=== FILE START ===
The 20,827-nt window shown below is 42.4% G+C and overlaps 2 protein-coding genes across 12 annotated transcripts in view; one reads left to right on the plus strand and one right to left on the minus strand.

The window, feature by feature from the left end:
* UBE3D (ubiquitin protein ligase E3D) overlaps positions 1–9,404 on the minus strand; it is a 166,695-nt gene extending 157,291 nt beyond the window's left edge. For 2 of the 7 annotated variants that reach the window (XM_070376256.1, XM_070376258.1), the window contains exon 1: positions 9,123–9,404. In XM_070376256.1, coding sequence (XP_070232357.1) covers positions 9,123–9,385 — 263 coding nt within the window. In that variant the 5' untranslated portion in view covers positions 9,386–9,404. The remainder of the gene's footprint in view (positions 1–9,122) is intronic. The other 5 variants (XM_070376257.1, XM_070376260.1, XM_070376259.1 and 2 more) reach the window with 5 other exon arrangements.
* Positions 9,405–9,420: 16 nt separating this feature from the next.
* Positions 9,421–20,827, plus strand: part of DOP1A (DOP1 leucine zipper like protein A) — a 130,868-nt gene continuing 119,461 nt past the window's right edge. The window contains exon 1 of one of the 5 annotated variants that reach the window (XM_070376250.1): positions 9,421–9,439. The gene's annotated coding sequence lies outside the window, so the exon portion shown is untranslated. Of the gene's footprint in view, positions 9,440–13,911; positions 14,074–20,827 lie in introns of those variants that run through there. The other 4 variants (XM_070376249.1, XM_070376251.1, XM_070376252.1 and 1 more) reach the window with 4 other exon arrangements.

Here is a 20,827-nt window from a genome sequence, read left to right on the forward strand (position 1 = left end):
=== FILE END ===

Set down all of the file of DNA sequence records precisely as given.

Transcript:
The 20,827-nt window shown below is 42.4% G+C and overlaps 2 protein-coding genes across 12 annotated transcripts in view; one reads left to right on the plus strand and one right to left on the minus strand.

The window, feature by feature from the left end:
* UBE3D (ubiquitin protein ligase E3D) overlaps positions 1–9,404 on the minus strand; it is a 166,695-nt gene extending 157,291 nt beyond the window's left edge. For 2 of the 7 annotated variants that reach the window (XM_070376256.1, XM_070376258.1), the window contains exon 1: positions 9,123–9,404. In XM_070376256.1, coding sequence (XP_070232357.1) covers positions 9,123–9,385 — 263 coding nt within the window. In that variant the 5' untranslated portion in view covers positions 9,386–9,404. The remainder of the gene's footprint in view (positions 1–9,122) is intronic. The other 5 variants (XM_070376257.1, XM_070376260.1, XM_070376259.1 and 2 more) reach the window with 5 other exon arrangements.
* Positions 9,405–9,420: 16 nt separating this feature from the next.
* Positions 9,421–20,827, plus strand: part of DOP1A (DOP1 leucine zipper like protein A) — a 130,868-nt gene continuing 119,461 nt past the window's right edge. The window contains exon 1 of one of the 5 annotated variants that reach the window (XM_070376250.1): positions 9,421–9,439. The gene's annotated coding sequence lies outside the window, so the exon portion shown is untranslated. Of the gene's footprint in view, positions 9,440–13,911; positions 14,074–20,827 lie in introns of those variants that run through there. The other 4 variants (XM_070376249.1, XM_070376251.1, XM_070376252.1 and 1 more) reach the window with 4 other exon arrangements.

Here is a 20,827-nt window from a genome sequence, read left to right on the forward strand (position 1 = left end):